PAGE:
A federal judge ruled yesterday that Novell (NOVL) is the owner of the critical copyrights for the Unix operating system. Another company SCO Group (SCOX) had claimed these rights. As The New York Times writes: "The ruling could remove the cloud over open-source software like Linux, an operating system loosely modeled on the proprietary Unix." SCO had sued IBM (IBM) over intellectual property rights for Unix, and that suit will now have to be dropped.
Two things will probably happen immediately. SCO shares, which traded at $4.25 in June 2006, and are at $1.50 now, may sell off to under $1. It is fair to ask if the company has any future now. The firm only has about $6 million in revenue each quarter and losses over $1 million on that.
Novell’s shares should strengthen. The big IP issues around Linux seem to be resolved, and the theory is that companies were concerned about using it instead of Microsoft software because of the potential liabilities around the SCO litigation. Microsoft (MSFT) and Novell announced a deal in November 2006 for the companies to jointly market Windows and Linux. Novell’s shares jumped from about $6 to $9. But, as the Linux community has voiced its concern about Microsoft being in bed with Novell, its stock has moved back to just above $6. The ruling should help drive it back up. It should also help Redhat (RHT) the largest marketer of enterprise Linux.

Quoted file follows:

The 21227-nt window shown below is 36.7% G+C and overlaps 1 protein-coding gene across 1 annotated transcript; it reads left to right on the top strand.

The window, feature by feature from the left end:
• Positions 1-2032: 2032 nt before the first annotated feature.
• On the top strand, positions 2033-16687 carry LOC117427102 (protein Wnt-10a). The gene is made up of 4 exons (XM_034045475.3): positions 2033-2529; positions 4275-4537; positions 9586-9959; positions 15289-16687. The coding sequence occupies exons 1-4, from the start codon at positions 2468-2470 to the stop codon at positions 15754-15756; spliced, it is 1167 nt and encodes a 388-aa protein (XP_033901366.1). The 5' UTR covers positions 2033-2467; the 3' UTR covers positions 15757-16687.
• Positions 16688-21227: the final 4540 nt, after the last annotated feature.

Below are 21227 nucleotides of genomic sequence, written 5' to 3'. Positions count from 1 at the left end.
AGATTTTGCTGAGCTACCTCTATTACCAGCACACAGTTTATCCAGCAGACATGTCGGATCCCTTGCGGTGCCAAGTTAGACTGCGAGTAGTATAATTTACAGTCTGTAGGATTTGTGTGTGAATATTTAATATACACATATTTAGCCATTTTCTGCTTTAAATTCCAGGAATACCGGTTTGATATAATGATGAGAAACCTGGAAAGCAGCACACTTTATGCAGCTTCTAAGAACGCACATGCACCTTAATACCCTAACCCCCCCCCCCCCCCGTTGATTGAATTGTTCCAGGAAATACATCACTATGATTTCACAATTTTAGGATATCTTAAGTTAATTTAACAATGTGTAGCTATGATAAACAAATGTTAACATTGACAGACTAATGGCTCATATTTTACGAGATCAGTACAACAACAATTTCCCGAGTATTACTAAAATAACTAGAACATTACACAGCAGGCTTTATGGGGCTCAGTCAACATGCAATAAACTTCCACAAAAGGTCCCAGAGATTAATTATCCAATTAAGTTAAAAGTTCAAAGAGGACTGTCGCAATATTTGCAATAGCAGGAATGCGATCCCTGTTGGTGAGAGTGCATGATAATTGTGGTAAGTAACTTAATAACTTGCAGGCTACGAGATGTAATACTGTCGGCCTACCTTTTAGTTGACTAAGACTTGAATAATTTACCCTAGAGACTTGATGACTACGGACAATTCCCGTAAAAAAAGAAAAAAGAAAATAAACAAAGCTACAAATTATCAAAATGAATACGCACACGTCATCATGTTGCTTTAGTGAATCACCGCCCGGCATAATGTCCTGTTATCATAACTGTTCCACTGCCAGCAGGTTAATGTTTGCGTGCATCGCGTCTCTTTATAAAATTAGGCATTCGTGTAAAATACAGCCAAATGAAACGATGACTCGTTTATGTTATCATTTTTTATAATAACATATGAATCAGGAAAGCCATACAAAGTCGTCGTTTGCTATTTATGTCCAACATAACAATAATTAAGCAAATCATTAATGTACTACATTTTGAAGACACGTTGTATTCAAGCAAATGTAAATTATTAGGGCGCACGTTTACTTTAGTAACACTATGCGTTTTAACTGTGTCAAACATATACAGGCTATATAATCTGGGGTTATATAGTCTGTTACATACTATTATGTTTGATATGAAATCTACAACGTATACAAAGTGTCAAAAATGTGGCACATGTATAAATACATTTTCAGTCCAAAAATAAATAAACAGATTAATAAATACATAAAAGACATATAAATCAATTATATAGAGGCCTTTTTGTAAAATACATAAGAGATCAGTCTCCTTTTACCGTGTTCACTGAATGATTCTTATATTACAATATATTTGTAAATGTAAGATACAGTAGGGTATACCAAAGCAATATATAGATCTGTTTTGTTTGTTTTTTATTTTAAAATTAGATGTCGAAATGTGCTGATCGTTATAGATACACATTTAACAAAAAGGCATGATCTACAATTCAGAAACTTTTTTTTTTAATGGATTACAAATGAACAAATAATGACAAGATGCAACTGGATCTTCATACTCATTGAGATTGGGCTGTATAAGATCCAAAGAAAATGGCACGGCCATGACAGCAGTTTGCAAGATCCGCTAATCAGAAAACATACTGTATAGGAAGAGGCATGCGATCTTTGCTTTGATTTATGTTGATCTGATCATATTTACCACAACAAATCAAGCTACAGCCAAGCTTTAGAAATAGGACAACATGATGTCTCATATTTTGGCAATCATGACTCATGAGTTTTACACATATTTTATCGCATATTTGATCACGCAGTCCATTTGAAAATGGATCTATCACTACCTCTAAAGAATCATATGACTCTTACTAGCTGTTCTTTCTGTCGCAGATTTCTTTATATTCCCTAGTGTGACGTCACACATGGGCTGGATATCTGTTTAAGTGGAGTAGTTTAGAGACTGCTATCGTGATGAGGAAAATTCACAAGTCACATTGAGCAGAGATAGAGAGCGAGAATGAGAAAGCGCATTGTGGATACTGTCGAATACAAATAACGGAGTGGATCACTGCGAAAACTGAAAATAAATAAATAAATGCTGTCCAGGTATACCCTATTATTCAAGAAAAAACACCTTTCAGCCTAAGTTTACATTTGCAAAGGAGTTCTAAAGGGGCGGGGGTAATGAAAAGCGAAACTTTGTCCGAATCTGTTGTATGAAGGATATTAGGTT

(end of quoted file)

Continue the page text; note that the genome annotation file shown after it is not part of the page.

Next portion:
The Wall Street Journal offers the opinion that "the ruling is a boon to the "open source" software movement and to Linux, the freely available computer operating system that has become an alternative to Microsoft’s Windows operating system." That may be premature.
In May of this year, Microsoft said that Linux violated 235 Microsoft patents. Redmond has not done anything about those alleged infringements, but, it may have hoped that the SCO/IBM litigation would take care of some of that.
Linux may be a little better off today, but it still lives in Microsoft’s shadow, and 235 is a lot of patents.
Douglas A. McIntyre